Mitchell resigned his post, but that allegation is hotly disputed and is currently the subject to a police investigation.
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He was not prepared with any answer, though he hotly resented every word of her accusation.
"None of your impertinent insinuations, you young rascal," said Mr. Davis, hotly.
"I wasn't watching a single pigeon that time," Peace broke in hotly.
"If you weren't blind you'd know without asking," retorted Eileen hotly.
But the warders attacked them so hotly that they were all put back in chains.
Old English hat "hot, flaming, opposite of cold," also "fervent, fierce, intense, excited," from Proto-Germanic *haita- (cf. Old Saxon and Old Frisian het, Old Norse heitr, Middle Dutch and Dutch heet, German heiß "hot," Gothic heito "heat of a fever"), from PIE root *kai- "heat" (cf. Lithuanian kaistu "to grow hot").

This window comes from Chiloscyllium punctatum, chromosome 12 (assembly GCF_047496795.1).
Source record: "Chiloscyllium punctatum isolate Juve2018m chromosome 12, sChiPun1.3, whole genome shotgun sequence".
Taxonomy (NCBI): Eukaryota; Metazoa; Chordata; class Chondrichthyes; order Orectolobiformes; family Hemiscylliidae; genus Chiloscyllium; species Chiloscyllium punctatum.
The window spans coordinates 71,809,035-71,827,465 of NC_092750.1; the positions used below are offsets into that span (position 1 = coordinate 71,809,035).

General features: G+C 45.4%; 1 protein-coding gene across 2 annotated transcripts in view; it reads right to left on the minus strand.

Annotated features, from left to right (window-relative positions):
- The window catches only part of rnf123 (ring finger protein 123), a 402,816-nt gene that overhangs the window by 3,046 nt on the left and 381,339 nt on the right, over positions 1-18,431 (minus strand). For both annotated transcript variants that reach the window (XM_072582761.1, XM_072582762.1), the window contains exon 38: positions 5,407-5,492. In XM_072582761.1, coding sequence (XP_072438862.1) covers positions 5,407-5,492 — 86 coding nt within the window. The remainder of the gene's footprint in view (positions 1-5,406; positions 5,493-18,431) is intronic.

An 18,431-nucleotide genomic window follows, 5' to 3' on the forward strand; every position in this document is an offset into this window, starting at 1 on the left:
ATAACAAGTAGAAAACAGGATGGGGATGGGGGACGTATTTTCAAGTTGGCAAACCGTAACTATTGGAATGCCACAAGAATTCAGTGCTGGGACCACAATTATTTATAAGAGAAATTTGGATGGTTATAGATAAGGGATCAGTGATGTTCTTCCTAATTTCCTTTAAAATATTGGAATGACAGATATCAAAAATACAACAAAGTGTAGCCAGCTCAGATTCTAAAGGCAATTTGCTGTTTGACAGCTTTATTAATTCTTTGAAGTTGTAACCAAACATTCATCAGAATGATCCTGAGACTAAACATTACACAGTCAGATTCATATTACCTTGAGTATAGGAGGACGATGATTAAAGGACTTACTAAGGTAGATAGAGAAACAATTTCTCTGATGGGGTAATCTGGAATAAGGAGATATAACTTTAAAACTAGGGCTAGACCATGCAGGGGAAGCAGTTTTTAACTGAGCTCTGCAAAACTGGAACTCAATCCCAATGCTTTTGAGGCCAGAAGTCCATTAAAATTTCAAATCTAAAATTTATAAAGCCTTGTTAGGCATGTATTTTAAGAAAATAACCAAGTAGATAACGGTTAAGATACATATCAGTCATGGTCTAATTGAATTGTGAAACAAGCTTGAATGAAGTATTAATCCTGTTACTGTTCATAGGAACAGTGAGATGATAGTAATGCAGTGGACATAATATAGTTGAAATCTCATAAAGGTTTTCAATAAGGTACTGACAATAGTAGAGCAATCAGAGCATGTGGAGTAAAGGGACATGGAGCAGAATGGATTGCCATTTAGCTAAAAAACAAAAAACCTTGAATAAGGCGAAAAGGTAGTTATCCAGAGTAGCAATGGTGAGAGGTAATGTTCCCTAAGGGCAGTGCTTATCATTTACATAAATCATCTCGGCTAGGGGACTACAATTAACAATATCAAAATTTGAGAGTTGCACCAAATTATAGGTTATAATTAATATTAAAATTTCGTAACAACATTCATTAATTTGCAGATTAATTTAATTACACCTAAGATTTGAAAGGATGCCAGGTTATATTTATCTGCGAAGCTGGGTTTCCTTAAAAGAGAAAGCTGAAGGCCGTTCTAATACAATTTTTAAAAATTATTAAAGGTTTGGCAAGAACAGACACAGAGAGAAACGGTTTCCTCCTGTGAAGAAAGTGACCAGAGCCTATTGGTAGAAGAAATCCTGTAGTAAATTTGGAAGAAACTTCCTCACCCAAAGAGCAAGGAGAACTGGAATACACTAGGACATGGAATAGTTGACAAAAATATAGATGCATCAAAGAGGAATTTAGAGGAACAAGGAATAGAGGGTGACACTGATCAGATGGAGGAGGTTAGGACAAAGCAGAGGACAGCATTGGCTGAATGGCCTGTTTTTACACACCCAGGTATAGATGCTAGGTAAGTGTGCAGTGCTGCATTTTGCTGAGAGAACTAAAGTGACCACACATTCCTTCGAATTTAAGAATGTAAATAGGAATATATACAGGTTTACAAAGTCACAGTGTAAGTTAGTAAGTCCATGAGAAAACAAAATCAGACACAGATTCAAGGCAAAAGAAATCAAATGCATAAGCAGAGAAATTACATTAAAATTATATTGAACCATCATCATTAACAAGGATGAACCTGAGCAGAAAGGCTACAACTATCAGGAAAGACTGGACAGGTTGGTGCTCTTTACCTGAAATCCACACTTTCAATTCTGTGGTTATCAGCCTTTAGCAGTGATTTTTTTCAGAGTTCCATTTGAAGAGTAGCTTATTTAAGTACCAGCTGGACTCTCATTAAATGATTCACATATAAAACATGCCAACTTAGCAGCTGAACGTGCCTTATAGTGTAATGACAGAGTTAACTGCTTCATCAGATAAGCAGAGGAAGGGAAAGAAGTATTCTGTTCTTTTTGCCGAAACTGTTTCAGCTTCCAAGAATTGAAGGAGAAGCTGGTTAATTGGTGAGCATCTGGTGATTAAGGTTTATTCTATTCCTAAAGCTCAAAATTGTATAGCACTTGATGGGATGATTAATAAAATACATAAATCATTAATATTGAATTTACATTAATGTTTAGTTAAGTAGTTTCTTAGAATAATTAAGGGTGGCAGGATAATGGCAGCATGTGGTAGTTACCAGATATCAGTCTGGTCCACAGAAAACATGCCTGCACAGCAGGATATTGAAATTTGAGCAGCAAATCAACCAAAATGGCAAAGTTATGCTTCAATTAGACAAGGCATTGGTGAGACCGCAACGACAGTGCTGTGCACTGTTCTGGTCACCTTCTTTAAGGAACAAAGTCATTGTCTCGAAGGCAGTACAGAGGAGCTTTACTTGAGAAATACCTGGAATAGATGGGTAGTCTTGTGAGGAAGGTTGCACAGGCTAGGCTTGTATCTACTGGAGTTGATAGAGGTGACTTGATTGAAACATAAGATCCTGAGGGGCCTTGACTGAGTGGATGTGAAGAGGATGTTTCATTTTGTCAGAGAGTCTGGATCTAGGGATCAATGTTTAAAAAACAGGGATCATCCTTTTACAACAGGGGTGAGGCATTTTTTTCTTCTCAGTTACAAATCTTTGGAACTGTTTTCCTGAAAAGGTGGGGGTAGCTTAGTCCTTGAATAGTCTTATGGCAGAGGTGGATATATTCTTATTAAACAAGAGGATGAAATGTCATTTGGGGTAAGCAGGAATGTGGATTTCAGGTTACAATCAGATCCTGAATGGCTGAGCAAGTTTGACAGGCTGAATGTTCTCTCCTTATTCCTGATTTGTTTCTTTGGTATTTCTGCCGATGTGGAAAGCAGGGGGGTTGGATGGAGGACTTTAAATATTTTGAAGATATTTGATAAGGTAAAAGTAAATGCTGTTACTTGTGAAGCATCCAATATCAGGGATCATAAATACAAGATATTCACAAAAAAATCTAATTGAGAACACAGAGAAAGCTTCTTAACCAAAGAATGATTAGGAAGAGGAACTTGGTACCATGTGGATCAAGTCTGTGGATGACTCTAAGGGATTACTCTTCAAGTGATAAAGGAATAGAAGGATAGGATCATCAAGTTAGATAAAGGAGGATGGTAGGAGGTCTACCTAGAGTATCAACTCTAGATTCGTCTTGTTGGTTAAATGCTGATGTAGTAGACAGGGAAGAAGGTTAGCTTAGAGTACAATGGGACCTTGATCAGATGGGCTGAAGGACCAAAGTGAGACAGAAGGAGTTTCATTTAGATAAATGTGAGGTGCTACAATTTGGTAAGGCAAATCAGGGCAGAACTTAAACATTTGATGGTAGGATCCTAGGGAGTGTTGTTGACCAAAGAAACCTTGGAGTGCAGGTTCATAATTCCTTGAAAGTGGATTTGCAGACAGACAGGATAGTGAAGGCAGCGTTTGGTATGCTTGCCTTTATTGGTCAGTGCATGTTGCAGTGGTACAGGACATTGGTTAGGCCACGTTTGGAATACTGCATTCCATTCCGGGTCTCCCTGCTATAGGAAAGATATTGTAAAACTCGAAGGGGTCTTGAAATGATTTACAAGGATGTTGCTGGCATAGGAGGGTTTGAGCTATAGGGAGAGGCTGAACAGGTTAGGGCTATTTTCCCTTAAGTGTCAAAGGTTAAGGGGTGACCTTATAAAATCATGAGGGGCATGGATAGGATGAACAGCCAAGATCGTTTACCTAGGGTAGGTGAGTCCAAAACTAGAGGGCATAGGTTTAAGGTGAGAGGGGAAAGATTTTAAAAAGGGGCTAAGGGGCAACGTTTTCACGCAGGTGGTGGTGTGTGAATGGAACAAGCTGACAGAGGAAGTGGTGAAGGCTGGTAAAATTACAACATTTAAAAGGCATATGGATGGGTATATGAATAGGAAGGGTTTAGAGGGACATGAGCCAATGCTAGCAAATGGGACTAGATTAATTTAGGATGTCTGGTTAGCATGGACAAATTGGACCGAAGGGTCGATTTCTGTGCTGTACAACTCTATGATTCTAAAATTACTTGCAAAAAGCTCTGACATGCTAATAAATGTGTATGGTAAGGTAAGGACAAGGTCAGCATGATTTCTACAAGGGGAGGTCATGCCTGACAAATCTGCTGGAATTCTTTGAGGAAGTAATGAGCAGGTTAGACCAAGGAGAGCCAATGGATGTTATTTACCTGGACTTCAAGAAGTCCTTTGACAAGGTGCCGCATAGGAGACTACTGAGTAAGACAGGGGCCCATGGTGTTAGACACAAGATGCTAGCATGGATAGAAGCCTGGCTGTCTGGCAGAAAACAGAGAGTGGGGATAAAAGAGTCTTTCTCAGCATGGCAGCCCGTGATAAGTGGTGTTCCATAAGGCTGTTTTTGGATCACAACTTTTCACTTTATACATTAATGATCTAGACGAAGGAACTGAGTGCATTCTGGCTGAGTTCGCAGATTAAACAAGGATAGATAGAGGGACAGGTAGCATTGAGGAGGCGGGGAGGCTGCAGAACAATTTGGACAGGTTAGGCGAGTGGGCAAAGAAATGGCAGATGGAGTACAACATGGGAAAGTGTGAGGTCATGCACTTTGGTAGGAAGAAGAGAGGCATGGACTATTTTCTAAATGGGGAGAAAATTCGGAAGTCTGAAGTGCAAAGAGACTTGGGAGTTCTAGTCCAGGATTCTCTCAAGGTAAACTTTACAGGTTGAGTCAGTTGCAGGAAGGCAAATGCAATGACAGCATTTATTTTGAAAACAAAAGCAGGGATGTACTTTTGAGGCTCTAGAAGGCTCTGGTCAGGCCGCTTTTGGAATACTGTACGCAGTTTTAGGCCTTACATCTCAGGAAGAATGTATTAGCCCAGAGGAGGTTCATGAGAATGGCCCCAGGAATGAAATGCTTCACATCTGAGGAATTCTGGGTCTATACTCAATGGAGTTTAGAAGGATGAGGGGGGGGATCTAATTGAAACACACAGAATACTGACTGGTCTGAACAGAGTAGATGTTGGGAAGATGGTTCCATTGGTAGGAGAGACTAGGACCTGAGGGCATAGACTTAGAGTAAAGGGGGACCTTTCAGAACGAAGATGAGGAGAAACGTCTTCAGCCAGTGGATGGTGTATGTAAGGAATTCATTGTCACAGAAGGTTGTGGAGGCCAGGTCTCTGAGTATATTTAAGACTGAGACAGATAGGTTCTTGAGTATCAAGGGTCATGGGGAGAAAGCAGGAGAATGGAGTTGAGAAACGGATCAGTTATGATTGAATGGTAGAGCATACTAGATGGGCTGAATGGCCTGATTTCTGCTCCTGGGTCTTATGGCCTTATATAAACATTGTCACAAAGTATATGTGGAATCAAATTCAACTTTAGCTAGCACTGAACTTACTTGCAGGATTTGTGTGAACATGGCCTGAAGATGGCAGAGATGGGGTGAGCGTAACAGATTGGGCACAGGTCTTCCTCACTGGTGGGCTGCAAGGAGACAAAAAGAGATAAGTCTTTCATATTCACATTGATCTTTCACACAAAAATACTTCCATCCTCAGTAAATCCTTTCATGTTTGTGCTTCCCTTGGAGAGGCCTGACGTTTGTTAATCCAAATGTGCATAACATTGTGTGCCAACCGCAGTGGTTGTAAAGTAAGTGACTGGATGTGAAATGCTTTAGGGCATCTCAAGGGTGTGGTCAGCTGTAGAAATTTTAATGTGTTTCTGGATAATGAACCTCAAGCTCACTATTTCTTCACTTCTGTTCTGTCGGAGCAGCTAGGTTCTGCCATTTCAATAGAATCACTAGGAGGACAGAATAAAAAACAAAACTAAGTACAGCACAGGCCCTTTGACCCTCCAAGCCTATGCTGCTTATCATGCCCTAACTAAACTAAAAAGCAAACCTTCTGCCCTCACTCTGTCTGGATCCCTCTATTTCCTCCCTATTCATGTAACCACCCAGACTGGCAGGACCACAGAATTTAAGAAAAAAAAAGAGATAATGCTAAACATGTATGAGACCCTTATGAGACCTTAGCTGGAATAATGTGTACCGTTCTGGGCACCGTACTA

The association of hot with sexuality dates back to c.1500. Taste sense of "pungent, acrid, biting" is from 1540s. Sense of "exciting, remarkable, very good" is 1895; that of "stolen" is first recorded 1925 (originally with overtones of "easily identified and difficult to dispose of"); that of "radioactive" is from 1942.
Hot flashes in the menopausal sense attested from 1887. Hot air "unsubstantiated statements, boastful talk" is from 1900. Hot stuff for anything good or excellent is by 1889. Hot potato in figurative sense is from 1846. The hot and cold in hide-and-seek or guessing games are from hunting (1640s), with notion of tracking a scent.
[stolen-goods sense may derive fr hot, ''too well known,'' found by 1883]